Google has a wonderful video that shows you how to organize your AdWords account

How to use AdWords: Keywords

The fundamental building block of AdWords is keywords. When you create an ad, you select the keywords you want to target. These keywords are what triggers Google to display your ad when someone submits a search on Google. 

When advertising with AdWords, you bid on keywords that are relevant to your business so that your ads are shown to users when these keywords are entered.  Note that you bid on keywords, you don’t buy them outright. We will explain how the AdWords bidding work in the next section.

Before you can bid on keywords, you need to know which keywords are worth bidding on and how much are they currently going for. But don’t worry, Google has a free Keyword Planner that can help you find keyword ideas and estimate how they may perform.

How much would I have to pay?

First and foremost, AdWords is based on an auction system: you don’t buy keywords, instead you bid on them. Your costs of using AdWords depends on a number of  variables.

When you bid on keywords, you are essentially telling Google how much you are willing to pay for users to click on your ad. For example, say you’ve set a maximum bid of US$1 for your ad, the most you will pay when a user clicks your ad is US$1. In this case, your bid is also called your cost-per-click, or CPC bid. The average cost per click is between $1 and $2 on the Search Network. The average CPC on the Display Network is $1.

Yes, there are keywords that costs $50 or more per click. But these are typically highly competitive keywords, like “law” and “insurance”. But don’t start panicking and think that AdWords is only for those who has the most money to spend. AdWords is actually a more level playing field than you realize.

Like we have said earlier, AdWords is an auction. The auction begins when a user submits a search query. Google then checks if the query contains keywords that advertisers are currently bidding on. If yes, then Google will use the AdRank formula to determine whether which ad will be displayed and its placement.

AdRank = CPC Bid x Quality Score

Using this formula, the best combined CPC bid and Quality Score gets your ad a better position.

In other words, advertisers with low quality scores will need to increase their CPC bid to get optimum ad placement.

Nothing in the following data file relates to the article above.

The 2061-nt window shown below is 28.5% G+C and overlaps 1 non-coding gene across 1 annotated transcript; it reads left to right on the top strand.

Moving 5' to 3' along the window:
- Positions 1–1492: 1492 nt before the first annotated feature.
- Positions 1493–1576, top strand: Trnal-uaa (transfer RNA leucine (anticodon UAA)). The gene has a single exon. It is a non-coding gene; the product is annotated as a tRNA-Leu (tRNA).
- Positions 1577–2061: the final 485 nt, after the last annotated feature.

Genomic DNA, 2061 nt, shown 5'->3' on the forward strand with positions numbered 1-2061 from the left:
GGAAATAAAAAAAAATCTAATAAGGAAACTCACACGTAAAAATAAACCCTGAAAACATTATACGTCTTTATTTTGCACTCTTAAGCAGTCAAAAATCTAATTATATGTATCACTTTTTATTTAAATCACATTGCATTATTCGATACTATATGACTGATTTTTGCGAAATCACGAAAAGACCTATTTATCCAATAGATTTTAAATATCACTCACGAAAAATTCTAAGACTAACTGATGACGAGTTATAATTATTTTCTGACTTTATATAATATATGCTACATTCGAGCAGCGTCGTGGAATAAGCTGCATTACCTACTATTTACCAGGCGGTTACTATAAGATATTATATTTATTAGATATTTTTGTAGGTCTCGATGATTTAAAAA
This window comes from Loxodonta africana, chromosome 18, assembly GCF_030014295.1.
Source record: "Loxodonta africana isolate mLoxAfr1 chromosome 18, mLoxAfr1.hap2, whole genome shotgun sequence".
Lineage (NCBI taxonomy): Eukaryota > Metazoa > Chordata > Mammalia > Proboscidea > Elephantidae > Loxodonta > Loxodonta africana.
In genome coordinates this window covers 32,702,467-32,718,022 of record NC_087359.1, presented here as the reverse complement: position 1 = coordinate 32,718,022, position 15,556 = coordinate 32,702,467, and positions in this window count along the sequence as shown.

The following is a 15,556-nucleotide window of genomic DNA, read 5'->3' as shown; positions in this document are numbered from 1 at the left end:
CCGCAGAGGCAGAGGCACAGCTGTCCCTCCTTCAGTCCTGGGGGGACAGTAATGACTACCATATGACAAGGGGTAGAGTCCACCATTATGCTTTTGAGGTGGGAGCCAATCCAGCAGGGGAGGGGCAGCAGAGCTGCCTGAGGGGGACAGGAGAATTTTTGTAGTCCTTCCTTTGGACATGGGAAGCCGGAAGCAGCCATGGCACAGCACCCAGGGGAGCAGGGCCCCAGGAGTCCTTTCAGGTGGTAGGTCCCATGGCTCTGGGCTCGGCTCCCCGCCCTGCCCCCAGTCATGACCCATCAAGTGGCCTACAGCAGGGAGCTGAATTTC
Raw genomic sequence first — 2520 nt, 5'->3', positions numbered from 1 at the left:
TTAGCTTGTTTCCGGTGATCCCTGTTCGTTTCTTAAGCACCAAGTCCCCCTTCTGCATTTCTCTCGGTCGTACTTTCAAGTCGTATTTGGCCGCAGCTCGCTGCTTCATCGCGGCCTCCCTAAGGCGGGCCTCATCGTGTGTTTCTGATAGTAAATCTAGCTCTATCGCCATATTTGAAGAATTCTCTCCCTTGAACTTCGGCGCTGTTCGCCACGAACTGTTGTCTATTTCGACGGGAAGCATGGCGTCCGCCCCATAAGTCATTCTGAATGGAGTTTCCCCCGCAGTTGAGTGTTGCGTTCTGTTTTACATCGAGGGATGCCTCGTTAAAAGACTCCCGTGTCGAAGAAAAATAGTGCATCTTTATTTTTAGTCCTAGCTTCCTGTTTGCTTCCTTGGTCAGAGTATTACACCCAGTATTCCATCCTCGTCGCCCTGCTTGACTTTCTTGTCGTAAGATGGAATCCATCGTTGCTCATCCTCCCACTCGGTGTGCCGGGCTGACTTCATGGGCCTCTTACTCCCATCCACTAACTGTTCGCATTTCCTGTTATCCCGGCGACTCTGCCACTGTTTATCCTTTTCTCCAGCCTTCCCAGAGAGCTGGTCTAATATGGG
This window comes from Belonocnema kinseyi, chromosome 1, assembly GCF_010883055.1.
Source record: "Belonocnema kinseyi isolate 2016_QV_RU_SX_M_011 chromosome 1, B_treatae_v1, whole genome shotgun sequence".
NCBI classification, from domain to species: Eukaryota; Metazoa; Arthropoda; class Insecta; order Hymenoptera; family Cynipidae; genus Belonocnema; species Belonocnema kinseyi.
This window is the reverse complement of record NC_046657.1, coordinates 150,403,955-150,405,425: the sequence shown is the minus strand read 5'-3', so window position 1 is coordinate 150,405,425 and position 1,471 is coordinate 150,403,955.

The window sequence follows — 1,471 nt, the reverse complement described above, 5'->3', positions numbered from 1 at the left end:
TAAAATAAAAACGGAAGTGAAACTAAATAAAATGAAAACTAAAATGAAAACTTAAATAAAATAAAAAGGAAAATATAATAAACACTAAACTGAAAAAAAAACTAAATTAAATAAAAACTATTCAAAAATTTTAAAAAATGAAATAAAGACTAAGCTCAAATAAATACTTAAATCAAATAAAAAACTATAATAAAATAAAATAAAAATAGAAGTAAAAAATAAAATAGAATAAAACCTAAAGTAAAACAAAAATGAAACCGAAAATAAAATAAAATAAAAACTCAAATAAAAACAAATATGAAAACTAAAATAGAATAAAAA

Note: We won’t go into the specifics of AdRank and Quality Scores in this article. But if you want to learn more about the formula and metrics, we have written another article on the topic.

So, once Google has calculated your Quality Score and AdRank, it will determine how much you will actually pay each time someone clicks on your ad. You will never have to pay more than the maximum budget or CPC bid you have specified in your AdWords account. Yes, so if you have a high quality score, you might end up paying less than your maximum CPC bid.

How can I get the most of Google AdWords?

There are ways to use AdWords effectively so you can maximize the return of investment from your spending.

  1. Maintain a strong correlation and consistency between the keywords on your website and the keywords you use in your ad text, as well as the keywords you’re bidding on. Google rewards consistency.
  2. Choose your keywords carefully. Chances are, you are probably never going to be able to bid your way to the top spot for broad keywords such as “kids shoes” or “luxury watches.” Even if you do, the revenue generated will not justify your costs. So instead, consider using long-tail keywords (2-3 words) and avoid too general and broad concepts. Concentrate on keywords that are relevant to your website and your products/services. You can use Google Analytics and Google Keyword Planner to help you determine keywords that work for your website.
  3. Don’t send traffic directly to your homepage. Ideally, you should create a unique landing page and ad copy for every keyword your target. This way, you are directing users to a landing page that is designed specifically for that keyword. If you simply drop visitors onto your homepage, you are essentially making them navigate your website themselves to find the information they need – this can lead to higher bounce rates, missed conversions and unnecessary ad spending.
  4. Put yourself in the user’s shoes. Think about the users: what will are they searching for, what will they type in Google, what entices them to click your ad, is your website what they are looking for?
  5. Take advantage of Remarketing (or Retargeting). We have all seen it. You visit a website, stay on it for awhile and then leave. But then you notice you keep seeing ads for that company or product on almost every other websites you visit. That’s remarketing. Yes, you will have to pay extra for this feature but it does work to increase sales – prospects come visit your website and then they get to see you again and again…your business will always be on their mind (well, in their face, literally). Will they feel inundated? Most likely, but just the simple fact that they are always seeing your logo, brand name and offer more frequently than your competitors is already good enough, isn’t it?
  6. Don’t forget your mobile customers. AdWords gives you tons of mobile optimization tools and options to better target your mobile customers with both text and image ads. For example, in your campaign settings, you can target all devices or you can shift the target more heavily on mobile users.
  7. Measure your results. AdWords comes with a load of customizable options to track and measure your ad campaigns. You can set and track goals for traffic to your website, return on investment, sales and conversions and much more. You can also measure which keywords are performing the best, which headline gets the most clicks and so on.
  8. Learn from Google. Google has a very extensive and comprehensive help site. Even if you don’t follow their advice, test out their proposed options. You will definitely learn a lot on how to use Google AdWords.